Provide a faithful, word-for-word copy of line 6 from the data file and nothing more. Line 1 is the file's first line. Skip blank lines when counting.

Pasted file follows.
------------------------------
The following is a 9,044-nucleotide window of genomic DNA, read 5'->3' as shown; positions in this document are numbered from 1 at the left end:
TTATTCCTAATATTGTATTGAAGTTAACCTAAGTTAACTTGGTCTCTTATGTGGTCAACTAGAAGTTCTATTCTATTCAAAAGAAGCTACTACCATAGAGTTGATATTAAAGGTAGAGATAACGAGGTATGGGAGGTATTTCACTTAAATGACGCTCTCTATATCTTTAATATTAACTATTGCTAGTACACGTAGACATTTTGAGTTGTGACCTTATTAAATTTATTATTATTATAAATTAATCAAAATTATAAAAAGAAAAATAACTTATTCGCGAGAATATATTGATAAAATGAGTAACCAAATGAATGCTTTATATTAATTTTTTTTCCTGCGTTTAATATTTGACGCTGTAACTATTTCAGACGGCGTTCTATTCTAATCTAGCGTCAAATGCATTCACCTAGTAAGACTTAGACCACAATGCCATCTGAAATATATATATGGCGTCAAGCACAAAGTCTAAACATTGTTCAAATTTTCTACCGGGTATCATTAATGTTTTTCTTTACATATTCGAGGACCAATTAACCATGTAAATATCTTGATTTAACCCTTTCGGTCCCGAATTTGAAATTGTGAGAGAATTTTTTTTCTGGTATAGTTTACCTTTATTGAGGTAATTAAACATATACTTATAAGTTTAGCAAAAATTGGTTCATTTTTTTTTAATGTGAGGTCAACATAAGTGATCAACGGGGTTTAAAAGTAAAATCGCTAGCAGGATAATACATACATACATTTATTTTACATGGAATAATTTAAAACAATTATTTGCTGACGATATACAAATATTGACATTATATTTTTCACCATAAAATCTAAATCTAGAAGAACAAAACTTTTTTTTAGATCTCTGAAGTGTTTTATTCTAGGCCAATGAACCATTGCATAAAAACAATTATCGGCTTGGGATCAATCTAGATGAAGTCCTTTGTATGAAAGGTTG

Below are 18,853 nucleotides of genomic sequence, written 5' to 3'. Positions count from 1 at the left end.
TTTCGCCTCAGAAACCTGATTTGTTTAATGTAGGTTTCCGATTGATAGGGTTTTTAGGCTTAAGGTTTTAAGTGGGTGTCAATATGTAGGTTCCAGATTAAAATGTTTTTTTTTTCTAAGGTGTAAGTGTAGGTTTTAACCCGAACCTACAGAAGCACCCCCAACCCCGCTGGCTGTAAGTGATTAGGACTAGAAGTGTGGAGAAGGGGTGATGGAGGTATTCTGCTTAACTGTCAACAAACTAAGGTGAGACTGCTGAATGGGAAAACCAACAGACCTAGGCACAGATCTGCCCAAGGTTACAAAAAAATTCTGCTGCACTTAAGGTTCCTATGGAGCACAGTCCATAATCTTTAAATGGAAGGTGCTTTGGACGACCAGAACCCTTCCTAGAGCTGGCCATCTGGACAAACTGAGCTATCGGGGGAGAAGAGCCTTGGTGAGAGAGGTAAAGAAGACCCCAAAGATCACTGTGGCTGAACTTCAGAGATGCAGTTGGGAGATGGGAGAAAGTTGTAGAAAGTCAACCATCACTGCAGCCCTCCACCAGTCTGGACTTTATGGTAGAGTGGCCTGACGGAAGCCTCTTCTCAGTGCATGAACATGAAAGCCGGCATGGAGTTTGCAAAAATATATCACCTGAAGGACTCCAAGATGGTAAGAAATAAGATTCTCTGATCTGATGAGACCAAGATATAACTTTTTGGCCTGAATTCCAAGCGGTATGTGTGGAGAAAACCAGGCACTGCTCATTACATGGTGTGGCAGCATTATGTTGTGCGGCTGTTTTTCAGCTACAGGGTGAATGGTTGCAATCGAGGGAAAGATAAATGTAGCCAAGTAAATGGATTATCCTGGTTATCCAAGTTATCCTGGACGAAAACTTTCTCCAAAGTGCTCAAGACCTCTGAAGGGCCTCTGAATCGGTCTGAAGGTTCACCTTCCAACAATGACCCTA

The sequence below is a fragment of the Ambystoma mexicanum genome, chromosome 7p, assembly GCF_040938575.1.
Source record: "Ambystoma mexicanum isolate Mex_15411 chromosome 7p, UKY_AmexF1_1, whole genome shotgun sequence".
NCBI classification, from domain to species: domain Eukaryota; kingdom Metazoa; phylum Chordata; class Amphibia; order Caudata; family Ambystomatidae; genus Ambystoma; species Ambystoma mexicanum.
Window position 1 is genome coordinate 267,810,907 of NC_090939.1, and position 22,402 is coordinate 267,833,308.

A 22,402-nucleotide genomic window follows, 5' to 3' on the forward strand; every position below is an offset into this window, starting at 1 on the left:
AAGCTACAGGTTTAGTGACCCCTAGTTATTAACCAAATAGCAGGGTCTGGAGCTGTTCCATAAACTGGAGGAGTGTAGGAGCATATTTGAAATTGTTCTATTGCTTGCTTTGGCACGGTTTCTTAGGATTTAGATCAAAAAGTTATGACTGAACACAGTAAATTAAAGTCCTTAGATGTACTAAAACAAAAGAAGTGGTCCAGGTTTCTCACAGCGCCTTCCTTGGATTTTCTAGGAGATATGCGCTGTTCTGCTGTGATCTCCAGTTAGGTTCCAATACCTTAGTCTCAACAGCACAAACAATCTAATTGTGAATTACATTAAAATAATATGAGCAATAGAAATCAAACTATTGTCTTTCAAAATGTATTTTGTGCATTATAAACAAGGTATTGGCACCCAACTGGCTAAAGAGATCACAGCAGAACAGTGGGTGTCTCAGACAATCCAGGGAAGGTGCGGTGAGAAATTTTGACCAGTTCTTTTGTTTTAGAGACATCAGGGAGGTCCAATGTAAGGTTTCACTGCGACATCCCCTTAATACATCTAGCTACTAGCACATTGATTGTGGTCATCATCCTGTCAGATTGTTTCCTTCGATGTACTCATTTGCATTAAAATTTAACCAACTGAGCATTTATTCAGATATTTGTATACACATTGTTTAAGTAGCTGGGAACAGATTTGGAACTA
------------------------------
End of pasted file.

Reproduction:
Source record: "Ambystoma mexicanum isolate Mex_15411 chromosome 7p, UKY_AmexF1_1, whole genome shotgun sequence".